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Family Farms and Factory Farms

National Campaign for Family Farms
and the Environment

Land Stewardship Project
Faribault, Minnesota

A common argument in favor of factory livestock production is that it is an inevitable result of the industrialization of agriculture. Small to moderate-sized family farms cannot compete with the efficiencies of scale that come with giant confinement facilities, say boosters of the factory model.

However, that argument holds little water. Economic analyses and on-farm research shows that when given fair access to markets, small to moderate-sized pork producers can out-compete the factories.

  • Studies conducted at Kansas State University and the University of Illinois have found that the size of the hog production enterprise is not as important to profitability as the way it's managed.

  • Iowa hog operations producing on average 1,260 pigs per year averaged five per cent less total costs per hundred pounds than large, specialized operations in North Carolina producing 5,000 hogs a year, according to Hogs Today magazine.

  • Between 1989 and 1993, the most profitable large sow herds in Iowa were generating a profit of $12.32 per hundred pounds of pork produced. The most profitable small herds in that state earned $12.93 per hundred pounds during that same period, according to Iowa State University.

  • In Minnesota, the fourth largest hog producing state in the country, case studies conducted by the Land Stewardship Project (LSP) and that state's department of agriculture show that small, diversified family farms are quite competitive financially. Four southern Minnesota grain and livestock farms using sustainable methods such as management intensive grazing and crop rotations attained a net income per acre that was more than three times the average of the area Farm Business Management Association farms. The four farms were more profitable despite being smaller than the average operation in the area.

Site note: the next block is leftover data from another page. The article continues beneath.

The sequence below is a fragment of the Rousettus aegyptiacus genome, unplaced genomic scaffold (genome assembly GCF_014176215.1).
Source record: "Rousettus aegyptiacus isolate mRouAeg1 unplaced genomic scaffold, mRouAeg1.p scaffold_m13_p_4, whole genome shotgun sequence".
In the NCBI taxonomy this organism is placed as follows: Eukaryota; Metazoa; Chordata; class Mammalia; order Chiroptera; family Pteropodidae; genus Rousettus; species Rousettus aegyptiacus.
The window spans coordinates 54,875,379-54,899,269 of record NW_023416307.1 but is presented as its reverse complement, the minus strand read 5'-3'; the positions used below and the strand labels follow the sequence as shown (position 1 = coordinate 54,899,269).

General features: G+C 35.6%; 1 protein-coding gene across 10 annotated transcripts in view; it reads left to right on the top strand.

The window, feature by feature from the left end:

• A farm case study being released by LSP later this year shows a small southern Minnesota operation producing hogs much more profitably than larger operations in the area. This 50-sow farrow-to-finish operation minimizes cost of production by using naturally-ventilated, low maintenance buildings and sustainable cropping methods. As a result, this family's total cost of production averages around 17 cents per pound less than the 13 top producing hog farms in their region.

But producing pork cheaply means little if there is no place to sell it. North Carolina farmers have learned that lesson the hard way. In the fall of 1993, corporate owned hogs were receiving $51 per hundred pounds to independent producers' $39, according to Hogs Today magazine. Mega-producers in that state often own large shares of packing and processing facilities, or, at the least, lock in exclusive contracts based on volume, giving them unfair market advantage.

The result? While North Carolina has increased its hog inventory by more than three million since 1986, the number of hog producers there has nose-dived from 15,000 to roughly 6,000.

Such a closed, farm-killing market system can be prevented. In Nebraska, where a tough corporate farm law has been credited with placing diverse family farmers on a more level playing field with vertically integrated factory operations, less than four per cent of the producers have left the hog business since 1986.

Family-sized operations are proving that on a cost-of-production basis, environmentally sound, moderate-sized hog operations can compete against highly capitalized, corporate style pork production. However, these family farmers cannot compete with the tax breaks, exclusive contracts, vertical integration, Wall Street investment clout and political favoritism that comes with being a corporate giant.

This information was compiled by the Land Stewardship Project, a private, non-profit organization devoted to fostering an ethic of stewardship for our nation's land and water and to creating and supporting environmentally, and socially sustainable agriculture systems. For further information on LSP, contact: Brian DeVore, LSP, 328 Central Ave. #5, Faribault, MN 55021. Telephone: (507) 334-0014, Fax (507) 334-0015.

For a copy of An Agriculture That Makes Sense: Profitability of Four Sustainable Farms In Minnesota, send S7.90 to: LSP, 2200 4th Street, White Bear Lake, MN 55110.

Published in In Motion Magazine - January 1, 1996